Freelance life during coronavirus: Financial lives less ordinary

by 6 Apr, 2020

For the last few years Martina has been living the freelance life dream, running a successful online translation business remotely while traveling the world and spending lots of time outdoors. Then the coronavirus reared its ugly head.

Like other freelancers around the world, Martina is now worried about her prospects as the Covid-19 crisis worsens. With the company registered in Italy, one of the worst-hit countries so far, she is entitled to a meagre €600 one-off handout from the government to help her get through the coronavirus crisis if work dries up. This is despite the self-employed making up some 23% of the Italian workforce.

Meanwhile, Martina’s business is already starting to feel the pinch compared to the previous year. “I can definitely see the difference from last year,” she says. “This January I made half of what I made last year. I only have international clients, no Italian ones, so orders are still coming in. But obviously everyone is affected.”

Freelance life 

For Martina, setting up her own business was the only way to escape odd waitressing jobs and living hand-to-mouth on a €300 a month salary. Having officially opened her company in 2013, by 2018 she managed to bring in revenues easily beating this while working from home and indulging her passion for traveling and outdoor sports.

Last year, Martina moved into a campervan with her boyfriend Fil and embarked on a nomadic lifestyle. But she had lived a less ordinary life for some time before this.

“I was moving a lot between apartments and I never lived in a mansion, so it wasn’t such a big change,” she says. “Before I met Fil, I was looking into buying a tiny house. I prefer living in a small space, but I always wanted to be in nature.”

Martina is an outdoor sports enthusiast, with passions for skiing, snowboarding and climbing. Before she met Fil, she used to spend her winters in the Italian Alps, skiing in the day and fitting her work in around her hobbies. Luckily, being a freelance translator, the majority of her business is conducted online and project-based, which means she can choose her own working schedule.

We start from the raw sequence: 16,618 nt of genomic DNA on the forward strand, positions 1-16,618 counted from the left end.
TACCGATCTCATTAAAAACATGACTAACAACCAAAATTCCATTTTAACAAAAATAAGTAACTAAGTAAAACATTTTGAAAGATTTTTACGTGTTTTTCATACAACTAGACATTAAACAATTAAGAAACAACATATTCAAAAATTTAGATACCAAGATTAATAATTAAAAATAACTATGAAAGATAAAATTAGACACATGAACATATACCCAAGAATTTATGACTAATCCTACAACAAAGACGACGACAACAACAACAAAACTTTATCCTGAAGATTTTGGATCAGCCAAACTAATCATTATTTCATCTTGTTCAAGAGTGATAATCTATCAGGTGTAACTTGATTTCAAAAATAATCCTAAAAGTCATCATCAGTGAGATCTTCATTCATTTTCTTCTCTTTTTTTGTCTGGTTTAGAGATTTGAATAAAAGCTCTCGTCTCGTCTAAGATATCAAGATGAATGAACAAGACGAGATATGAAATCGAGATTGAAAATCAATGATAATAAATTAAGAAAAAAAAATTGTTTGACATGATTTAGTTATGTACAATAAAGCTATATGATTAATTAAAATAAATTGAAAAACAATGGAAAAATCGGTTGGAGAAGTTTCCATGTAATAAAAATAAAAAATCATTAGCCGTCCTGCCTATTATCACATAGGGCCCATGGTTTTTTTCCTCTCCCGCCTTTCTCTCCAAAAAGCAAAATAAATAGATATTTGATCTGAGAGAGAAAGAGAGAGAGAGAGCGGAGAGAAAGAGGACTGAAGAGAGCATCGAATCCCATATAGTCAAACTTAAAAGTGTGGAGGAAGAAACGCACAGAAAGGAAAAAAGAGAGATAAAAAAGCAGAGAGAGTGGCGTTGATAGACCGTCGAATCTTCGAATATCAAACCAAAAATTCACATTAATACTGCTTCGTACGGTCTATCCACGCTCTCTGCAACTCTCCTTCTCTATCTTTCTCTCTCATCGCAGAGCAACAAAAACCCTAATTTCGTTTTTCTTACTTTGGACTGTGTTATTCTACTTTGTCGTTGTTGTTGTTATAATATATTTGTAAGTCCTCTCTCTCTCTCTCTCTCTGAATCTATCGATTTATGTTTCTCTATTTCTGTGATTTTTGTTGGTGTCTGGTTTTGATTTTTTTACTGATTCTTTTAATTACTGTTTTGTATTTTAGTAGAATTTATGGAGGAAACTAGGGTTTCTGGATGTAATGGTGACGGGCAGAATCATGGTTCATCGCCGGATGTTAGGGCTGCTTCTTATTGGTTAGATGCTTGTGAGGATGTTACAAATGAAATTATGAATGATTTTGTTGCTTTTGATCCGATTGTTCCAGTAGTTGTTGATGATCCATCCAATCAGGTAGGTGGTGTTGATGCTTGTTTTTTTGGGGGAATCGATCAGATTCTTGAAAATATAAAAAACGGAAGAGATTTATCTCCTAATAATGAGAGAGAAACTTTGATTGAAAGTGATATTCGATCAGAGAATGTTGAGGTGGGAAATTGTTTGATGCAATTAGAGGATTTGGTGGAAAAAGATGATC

Getting started 

When Martina finished school in 2010, she tried to take the traditional study route by going to a private university in Italy to study languages. But halfway through her course, she found herself working three jobs and still unable to pay the study fees. She faced a choice: total burnout or total life change.

She decided to pack up her life in Italy and look for better paying jobs in Germany and Switzerland so she could finish her studies. On top of this, she was doing a little translation work on the side to help make ends meet. When she finally graduated she decided to put all her energy into her translation business.

And then one day, the breakthrough came. A Swiss-based company contacted her and asked if she would be their go-to translator for a specific client. She took the job, and it snowballed from there.

“It wasn’t a lot of money, but I was in Cambodia at this point, so my expenses were very low,” she says. “After that, I found all my other clients online. I remember sitting in an internet café for 10 hours at a time and learning how the online world works.”

Freelance life / work balance

Today, Martina has multiple clients across the world and offers translations in an array of languages. Any that she can’t do herself get outsourced to a team of freelancers she has built up over the years.

Her own workload depends on how many projects she has going at any one time, but on average she works 2-3 hours per day on translations and 2-3 hours on admin, marketing and project management.

“I always make sure my work is a priority,” she says. “Sometimes this means taking my laptop to the climbing crag with me, and sometimes I get up at 5am or stay up late to finish my work. It can be a bit stressful, but it’s worth it.”

Despite living in a campervan, Martina admits her living expenses are still relatively high, and her revenues are eroded by taxes and paying her team. As a result, around 40%-50% of her revenue does not reach her pocket.

Although she doesn’t pay rent, Martina is paying €375 a month toward a loan on a car and also has two cats that cost her around €200 a month. She also reinvests a few thousand a year into her business, for example in her recently re-launched website.

All in all, her monthly spending before food and other expenses comes to around €1,200. For emergencies, Martina has a savings account, which she tops up regularly. Nevertheless, the uncertainty around the scale of the impact of the coronavirus on her business is worrying.

But Martina is determined not to let the crisis break her: “If I have no translating work coming in, I have been doing other stuff, like paid webinars. I will get back on my feet somehow.”

Martina’s Websites: – for one-to-one work with companies – for marketing & digital translations – for sports translations


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About the author

About the author

Anna Fedorova

Former news editor at Investment Week and a freelance journalist across consumer and b2b media, Anna is a finance industry expert with a passion for making the world a better place.